You may need some custom social story to explain why the boys are reacting as they are. That is such a hard thing to explain. The evolving view of homosexuality is not necessarily one that young boys are comfortable with, and it is so hard to explain that to someone that even though there is nothing wrong with him, that teenage boys are not comfortable enough with their masculinity or mature enough necessarily to not act immaturely about it.

My son is still young, but I worry about puberty, and I know based on the Temple Grandin books, that it is not uncommon for spectrum people to have issues with knowing how to manage sexual urges and how to keep from expressing them inappropriately, orientation non-withstanding. I am sure that people with older children will probably pipe in with resources.



Cio
Tufted Titmouse
Tufted Titmouse

User avatar

Joined: 31 Jan 2012
Age: 34
Gender: Male
Posts: 37

20 Jun 2012, 5:11 pm

Just to be clear, your 17 year old son was expelled for 3 days because of a sexual request expressed to another boy near his age? I have to ask now, is homosexuality even legal where you live? Because this obviously influences what he will admit to (and thus, can deal with). I see a serious social issue here, even withholding ASD. You might want to consider moving to a place where his sexual preferences would be accepted if he is unable to adhere to social norms now (as you would have to teach him 2 sets of social norms...).

I would like to clear up the lack of empathy. He probably has trouble recognizing what others feel and expressing his own emotions, but should not be unable to sympathize. I find the film Adam (2009) to be a decent depiction of this, it also delves into the romantic aspect and might help you understand his actions more.

By the way, when I stop dealing with my feelings (also the other type of "feelings") ill stop making eye contact and get ADD symptoms + insomnia. This comes across like a problem in recognizing and dealing with emotions on your sons part to me, but that's a point of view taken from personal experience only.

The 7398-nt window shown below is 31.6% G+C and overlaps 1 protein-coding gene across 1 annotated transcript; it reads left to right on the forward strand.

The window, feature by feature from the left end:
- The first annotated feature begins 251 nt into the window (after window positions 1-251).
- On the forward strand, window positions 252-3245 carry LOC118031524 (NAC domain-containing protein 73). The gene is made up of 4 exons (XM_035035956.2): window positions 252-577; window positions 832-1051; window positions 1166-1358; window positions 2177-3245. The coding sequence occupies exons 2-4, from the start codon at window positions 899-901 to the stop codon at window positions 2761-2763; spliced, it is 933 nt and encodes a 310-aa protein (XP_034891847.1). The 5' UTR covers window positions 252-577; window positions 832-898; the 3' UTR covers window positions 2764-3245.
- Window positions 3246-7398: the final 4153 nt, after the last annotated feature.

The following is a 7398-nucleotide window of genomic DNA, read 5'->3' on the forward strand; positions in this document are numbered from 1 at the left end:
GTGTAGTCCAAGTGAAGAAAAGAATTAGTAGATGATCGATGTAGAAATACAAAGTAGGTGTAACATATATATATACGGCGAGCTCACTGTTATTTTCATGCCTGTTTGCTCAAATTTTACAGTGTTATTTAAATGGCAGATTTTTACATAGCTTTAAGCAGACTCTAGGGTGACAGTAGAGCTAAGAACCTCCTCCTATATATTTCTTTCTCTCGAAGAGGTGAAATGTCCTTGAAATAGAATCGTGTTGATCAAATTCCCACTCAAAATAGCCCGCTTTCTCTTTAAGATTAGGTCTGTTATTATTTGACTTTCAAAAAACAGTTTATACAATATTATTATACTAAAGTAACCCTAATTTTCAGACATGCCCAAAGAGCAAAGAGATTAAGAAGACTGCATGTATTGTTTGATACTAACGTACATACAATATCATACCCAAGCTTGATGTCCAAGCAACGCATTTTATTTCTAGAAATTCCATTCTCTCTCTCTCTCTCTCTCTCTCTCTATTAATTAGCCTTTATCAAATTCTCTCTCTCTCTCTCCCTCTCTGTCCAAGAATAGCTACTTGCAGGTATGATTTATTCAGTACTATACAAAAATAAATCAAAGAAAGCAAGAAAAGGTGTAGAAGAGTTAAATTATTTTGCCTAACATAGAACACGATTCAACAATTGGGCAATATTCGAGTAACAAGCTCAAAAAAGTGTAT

aspiewifeandmom
Butterfly
Butterfly

User avatar

Joined: 19 Jun 2012
Age: 55
Gender: Female
Posts: 13

20 Jun 2012, 5:36 pm

Hello, my 13 yo Aspie son has made the transition from a private school for special needs back to a general education setting for middle school. He's been out of public schools from 3rd grade until returning at 7th grade since he is now better able to manage both his behavior, sensory issues and academic pressures. We haven't had an experience like yours, but I can tell you it's a social mine field out there for our kiddos. Our son has been transitioned into 7th grade, first semester this year he just had electives with the gened population and 1/1 tutoring for academics in the mornings. At the semester break, he was transitioned into full 6 period days with the gened population and one SDI special ed course at the end of the day to help him with study skills and help get him organized.

IT's been a rocky start, he smartly chose to throw himself into football and lacrosse, so when he came to the school, he had a cross reference and was already somewhat familiar. His grades have been good, all A's and B's, he's popular at lunch, sits with kids and talks and interacts, but he is having serious difficulty with his depression and feeling a lot of academic and social pressure that he's never had before. He's never been able to take meds like SSRI's because they make him suicidal. He's been invited to 2 group activities, but that was at the beginning of the year, and now he's not getting invited. He had a melt down last night where he questioned why he is here. He thought it would be better when he returned to public middle school, but he still feels miserable. I explained this is partially hormonal, puberty is rough. But I wonder if anyone has any wise words to help your child out when he's feeling overwhelmed and pushing you away? Ultimately I got him through a rough patch yesterday, but I'm not sure what will happen if he has this sort of negative self-loathing feeling again when I'm not around to help him through it. He's at the therapist's office right now, but I'm the one realizng no matter how far it seems he has come, he's still a long way off from accepting his situation and feeling okay.